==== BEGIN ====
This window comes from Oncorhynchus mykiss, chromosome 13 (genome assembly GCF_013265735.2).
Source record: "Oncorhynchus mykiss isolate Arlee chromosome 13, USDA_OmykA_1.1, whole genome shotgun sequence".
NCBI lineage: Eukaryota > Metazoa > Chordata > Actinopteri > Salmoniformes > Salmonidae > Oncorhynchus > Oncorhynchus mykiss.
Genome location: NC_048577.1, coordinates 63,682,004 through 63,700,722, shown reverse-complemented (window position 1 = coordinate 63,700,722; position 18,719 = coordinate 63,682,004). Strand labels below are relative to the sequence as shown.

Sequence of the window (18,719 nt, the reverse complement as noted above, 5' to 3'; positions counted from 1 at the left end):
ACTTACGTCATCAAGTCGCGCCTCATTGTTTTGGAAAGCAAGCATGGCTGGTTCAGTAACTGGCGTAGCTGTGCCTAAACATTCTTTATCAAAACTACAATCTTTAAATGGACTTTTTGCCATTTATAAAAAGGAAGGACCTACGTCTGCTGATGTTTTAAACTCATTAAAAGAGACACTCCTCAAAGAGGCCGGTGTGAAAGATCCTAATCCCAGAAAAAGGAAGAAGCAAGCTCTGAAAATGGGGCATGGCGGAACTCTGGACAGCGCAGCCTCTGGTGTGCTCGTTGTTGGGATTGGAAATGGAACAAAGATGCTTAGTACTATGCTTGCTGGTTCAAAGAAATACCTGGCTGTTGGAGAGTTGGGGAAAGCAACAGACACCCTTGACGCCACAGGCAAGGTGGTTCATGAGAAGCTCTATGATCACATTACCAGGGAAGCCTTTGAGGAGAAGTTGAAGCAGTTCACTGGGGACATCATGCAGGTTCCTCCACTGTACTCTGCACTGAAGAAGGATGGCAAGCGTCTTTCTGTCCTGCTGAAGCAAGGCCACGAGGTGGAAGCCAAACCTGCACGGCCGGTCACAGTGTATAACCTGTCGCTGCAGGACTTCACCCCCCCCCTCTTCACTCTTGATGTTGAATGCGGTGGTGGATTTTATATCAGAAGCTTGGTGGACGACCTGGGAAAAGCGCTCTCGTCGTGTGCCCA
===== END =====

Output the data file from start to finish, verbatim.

This window comes from Oncorhynchus mykiss, chromosome 13 (genome assembly GCF_013265735.2).
Source record: "Oncorhynchus mykiss isolate Arlee chromosome 13, USDA_OmykA_1.1, whole genome shotgun sequence".
NCBI lineage: Eukaryota > Metazoa > Chordata > Actinopteri > Salmoniformes > Salmonidae > Oncorhynchus > Oncorhynchus mykiss.
Genome location: NC_048577.1, coordinates 63,682,004 through 63,700,722, shown reverse-complemented (window position 1 = coordinate 63,700,722; position 18,719 = coordinate 63,682,004). Strand labels below are relative to the sequence as shown.

Sequence of the window (18,719 nt, the reverse complement as noted above, 5' to 3'; positions counted from 1 at the left end):
ACTTACGTCATCAAGTCGCGCCTCATTGTTTTGGAAAGCAAGCATGGCTGGTTCAGTAACTGGCGTAGCTGTGCCTAAACATTCTTTATCAAAACTACAATCTTTAAATGGACTTTTTGCCATTTATAAAAAGGAAGGACCTACGTCTGCTGATGTTTTAAACTCATTAAAAGAGACACTCCTCAAAGAGGCCGGTGTGAAAGATCCTAATCCCAGAAAAAGGAAGAAGCAAGCTCTGAAAATGGGGCATGGCGGAACTCTGGACAGCGCAGCCTCTGGTGTGCTCGTTGTTGGGATTGGAAATGGAACAAAGATGCTTAGTACTATGCTTGCTGGTTCAAAGAAATACCTGGCTGTTGGAGAGTTGGGGAAAGCAACAGACACCCTTGACGCCACAGGCAAGGTGGTTCATGAGAAGCTCTATGATCACATTACCAGGGAAGCCTTTGAGGAGAAGTTGAAGCAGTTCACTGGGGACATCATGCAGGTTCCTCCACTGTACTCTGCACTGAAGAAGGATGGCAAGCGTCTTTCTGTCCTGCTGAAGCAAGGCCACGAGGTGGAAGCCAAACCTGCACGGCCGGTCACAGTGTATAACCTGTCGCTGCAGGACTTCACCCCCCCCCTCTTCACTCTTGATGTTGAATGCGGTGGTGGATTTTATATCAGAAGCTTGGTGGACGACCTGGGAAAAGCGCTCTCGTCGTGTGCCCA